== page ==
For an outsider, many of the foods and traditions seem extremely foreign and hard to get behind. Is there anything someone going to China for the first time should stay away from or must try?
Stay away from the water and ice; that’s for sure. Its hard for me because I’m pretty adventurous when it comes to food, but China is one of those countries where you really gotta be ready to dive into some shit. It is so far opposite from America when it comes to food so when any outsider comes in you just gotta roll the dice and pray for the best. I drank tap water in China once the time before this and it seriously kills you. I was throwing up the whole plane ride home.
Yang convinced the owner of this cart to pull it up to the bump and let us skate it. Brophy front boarded it to say thanks
The good thing about barfing is it makes you lighter. Flaco, fighting-weight heelflip
We thought our tour guide in Shenzhen was taking us to a mellow 12-stair rail, but instead we ended up at a perfect 24. While Malto was sizing up the beast, security came out guns blazing, letting us know that it wasn’t a go. We circled the block and came back, only for a crowd of onlookers to surround the spot which attracted the attention of the local police. The scene was way too hectic so we decided to come back the next morning in hopes of a bust-free session. Unfortunately, security was once again posted up so barging was the only option. Out of nowhere, Malto yelled, “Yo, Rick, show them the permit!” Rick, being the only one with cell service, Googled “film permits,” found a believable one, saved it to his phone and took it up to show the guards. I’m pretty sure it was for a film van or something, but seeing as how these guys neither spoke nor read English, the only thing that translated was a silver stamped seal on the bottom corner of the image. They looked at each other, shrugged and motioned for us to keep trying. Minutes later, Sean rolled away from his biggest stair count to date. Thanks, Google.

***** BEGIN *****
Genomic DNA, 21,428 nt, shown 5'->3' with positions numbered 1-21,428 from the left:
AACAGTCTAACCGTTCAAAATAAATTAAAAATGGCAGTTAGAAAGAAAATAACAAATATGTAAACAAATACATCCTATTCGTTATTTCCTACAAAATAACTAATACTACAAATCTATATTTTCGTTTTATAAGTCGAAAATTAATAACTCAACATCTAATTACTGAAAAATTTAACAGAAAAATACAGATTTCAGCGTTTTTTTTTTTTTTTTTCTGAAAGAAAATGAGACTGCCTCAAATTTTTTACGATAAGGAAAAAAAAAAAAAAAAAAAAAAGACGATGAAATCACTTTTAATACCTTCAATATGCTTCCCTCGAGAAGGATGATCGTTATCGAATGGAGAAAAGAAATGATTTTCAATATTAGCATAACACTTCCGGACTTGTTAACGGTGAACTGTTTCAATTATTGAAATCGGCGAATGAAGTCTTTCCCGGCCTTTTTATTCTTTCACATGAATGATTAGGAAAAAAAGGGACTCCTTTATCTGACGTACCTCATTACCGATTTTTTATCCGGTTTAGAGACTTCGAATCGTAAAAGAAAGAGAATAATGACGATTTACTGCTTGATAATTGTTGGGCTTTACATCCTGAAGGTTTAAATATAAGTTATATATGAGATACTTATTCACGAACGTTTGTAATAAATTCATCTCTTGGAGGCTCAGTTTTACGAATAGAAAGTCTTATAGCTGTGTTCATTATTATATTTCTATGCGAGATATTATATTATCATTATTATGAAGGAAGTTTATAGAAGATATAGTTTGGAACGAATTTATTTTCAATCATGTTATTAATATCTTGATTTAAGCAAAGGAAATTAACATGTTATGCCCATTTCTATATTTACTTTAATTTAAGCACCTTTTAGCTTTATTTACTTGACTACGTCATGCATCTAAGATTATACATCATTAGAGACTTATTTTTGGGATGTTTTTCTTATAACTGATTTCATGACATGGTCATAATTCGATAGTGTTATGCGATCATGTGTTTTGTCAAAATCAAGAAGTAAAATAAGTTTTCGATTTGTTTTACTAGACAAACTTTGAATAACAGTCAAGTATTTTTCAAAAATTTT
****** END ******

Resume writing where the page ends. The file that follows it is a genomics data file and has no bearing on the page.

A fake permit was all Malto needed to reel in this massive 50-50. Well, that and a few world-class spas. Thanks for the good times, Mr. Yang!
As we sat down for our final (and our biggest) round-table dinner, Yang whipped out the shot glasses once again and demanded a toast. He was not only impressed by seeing what we were capable of handling on his home turf, but was equally stoked we were willing to try to match his pace of drinking. “I swear, my record is 96 beer shots in one sitting,” he kept repeating, “but when I come to the States, we are going to Hollywood and I will make it 100!” I, for one, am down to see that feat attempted. See you in LA, Yang. I’ll bring the bucket!